|Most teens only know you as the guy who bullied Crispin Glover and Michael J. Fox through three Back to the Future movies. What misconceptions do most people have about you?|
They look at me at 6'3" and assume I must have played high school football or something. Actually, it was just the opposite. I was very sick when I was young. I had asthma and pneumonia a lot, so I was in and out of the hospital. When I was in class, I wasn't very popular. I was a geek playing the tuba who got beaten up by bullies myself. I think that shocks teens because they know me as Biff.
How do they react when they meet you?
I can't tell you how many times I hear, "Hey, Biff, make like a tree and get outta here!" It gets tiresome, but I guess that's the power of popular culture. I'd rather be known as Tom. I'm not Biff. We're nearly exact opposites. Acting teachers always say you have to find some aspect of yourself in the character in order to play it. But other than walking and breathing, there was no common ground between Biff and me.
So where did that character come from?
I did an impression of a bully who picked on me. I remember the first time Crispin Glover and I acted the scene where I was bullying him in school. He gave me a look so fearful, so cowering that I had to stop the scene. It was like I was looking at myself.
A lot of young people who get picked on wonder if it will ever end. You're living proof that it's just a phase—a painful phase, but a temporary one.
I kept growing in high school until, when I was a senior, I could protect all of my friends who were weak, sick, in the band or on the debate team. So here I am, the guy who got picked on, saying to bullies, "You wanna mess with any of the nerds, you come through me."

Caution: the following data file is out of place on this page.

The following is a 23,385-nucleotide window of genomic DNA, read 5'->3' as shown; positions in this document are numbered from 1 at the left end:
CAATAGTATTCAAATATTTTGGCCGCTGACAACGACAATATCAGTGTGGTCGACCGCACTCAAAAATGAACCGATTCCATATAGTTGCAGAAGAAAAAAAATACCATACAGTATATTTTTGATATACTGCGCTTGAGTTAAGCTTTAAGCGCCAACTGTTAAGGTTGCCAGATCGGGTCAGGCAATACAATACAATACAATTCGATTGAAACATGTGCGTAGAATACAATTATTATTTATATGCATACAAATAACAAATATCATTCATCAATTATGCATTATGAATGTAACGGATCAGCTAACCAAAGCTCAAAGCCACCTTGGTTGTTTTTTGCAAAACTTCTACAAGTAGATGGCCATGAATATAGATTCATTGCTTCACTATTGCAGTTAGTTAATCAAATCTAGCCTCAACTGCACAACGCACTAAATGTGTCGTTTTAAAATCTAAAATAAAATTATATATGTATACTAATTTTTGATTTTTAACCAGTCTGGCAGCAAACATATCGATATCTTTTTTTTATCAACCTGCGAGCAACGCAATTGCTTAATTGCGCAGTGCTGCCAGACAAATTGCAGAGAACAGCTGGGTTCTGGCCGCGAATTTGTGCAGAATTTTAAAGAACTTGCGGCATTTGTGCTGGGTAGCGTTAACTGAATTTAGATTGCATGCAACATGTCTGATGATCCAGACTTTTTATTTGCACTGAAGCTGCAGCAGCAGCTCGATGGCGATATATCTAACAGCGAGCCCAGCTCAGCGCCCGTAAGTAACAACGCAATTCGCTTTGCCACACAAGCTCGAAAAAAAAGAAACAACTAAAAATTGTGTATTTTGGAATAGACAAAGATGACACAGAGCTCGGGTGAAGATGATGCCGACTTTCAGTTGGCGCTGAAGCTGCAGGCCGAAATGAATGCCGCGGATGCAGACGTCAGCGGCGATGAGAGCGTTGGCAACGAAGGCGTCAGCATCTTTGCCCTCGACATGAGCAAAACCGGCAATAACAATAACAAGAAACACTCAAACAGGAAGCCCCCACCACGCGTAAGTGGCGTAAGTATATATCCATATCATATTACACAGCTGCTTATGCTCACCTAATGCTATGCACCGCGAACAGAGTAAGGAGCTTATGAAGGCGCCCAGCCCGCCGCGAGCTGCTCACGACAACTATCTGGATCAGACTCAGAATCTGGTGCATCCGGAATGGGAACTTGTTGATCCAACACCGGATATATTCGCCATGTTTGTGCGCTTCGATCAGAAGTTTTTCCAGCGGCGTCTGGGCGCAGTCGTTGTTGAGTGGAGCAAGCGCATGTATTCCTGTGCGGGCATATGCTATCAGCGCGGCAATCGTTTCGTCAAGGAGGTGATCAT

Has anything you learned during those days helped you later in life?
I think being sick and being an outcast in school did help me. It cured me of needing to be part of any group. It cured me of hoping that people felt a certain way about me. Instead of trying desperately to get into a clique in school, I was able to stand outside, take a good hard look and say, "I don't want to be in your group. It's an unkind group. You guys are wrong." It also helped me stand apart as a performer.
God placed me at The Comedy Store in Los Angeles for most of the '80s. It was the height of craziness in the L.A. drug culture. I did a clean stand-up act surrounded by guys doing utter filth. I actually lived with Andrew Dice Clay for a long time and, although we'd chosen very different paths, we're friends to this day. I have an open door with him, by God's grace. People say there must've been a lot of temptation in those days, but I didn't feel tempted to join the "in" crowd. In a snowstorm of cocaine and other junk, I didn't do drugs. I was who I was. Today it's more a matter of choosing what projects to do. All art makes a statement and communicates a worldview. It's not just entertainment. It matters what I do as an actor. Living my faith in this industry means making decisions the world doesn't always understand or agree with. It may cost me roles. It may not get me invited certain places. That's okay.
Kids face amazing pressures today. Have your four children adopted that attitude too, to be the person God made them to be, no matter what others say?
I think so. I hope so. Because it hurts when you're not being accepted or when the "cool" group makes fun of you. That stuff doesn't tickle when you're a kid. I try to give my children the bigger picture by pointing out the sadness and neediness of kids who tease and bully. They do it out of insecurity. Those people should be pitied and prayed for.
I can tell that you really have a heart for young people.
I do, because I was there. I love God and always have. I was the kid who went to church and youth group, and from the age of 15 or 16 played guitar in church. So to speak at conferences like this is great. I just try to be honest and let them know the real me—how I'm trying to live out my faith in a difficult environment. No matter what the world says, no matter what your friends say, it can be done.
Published August 2002
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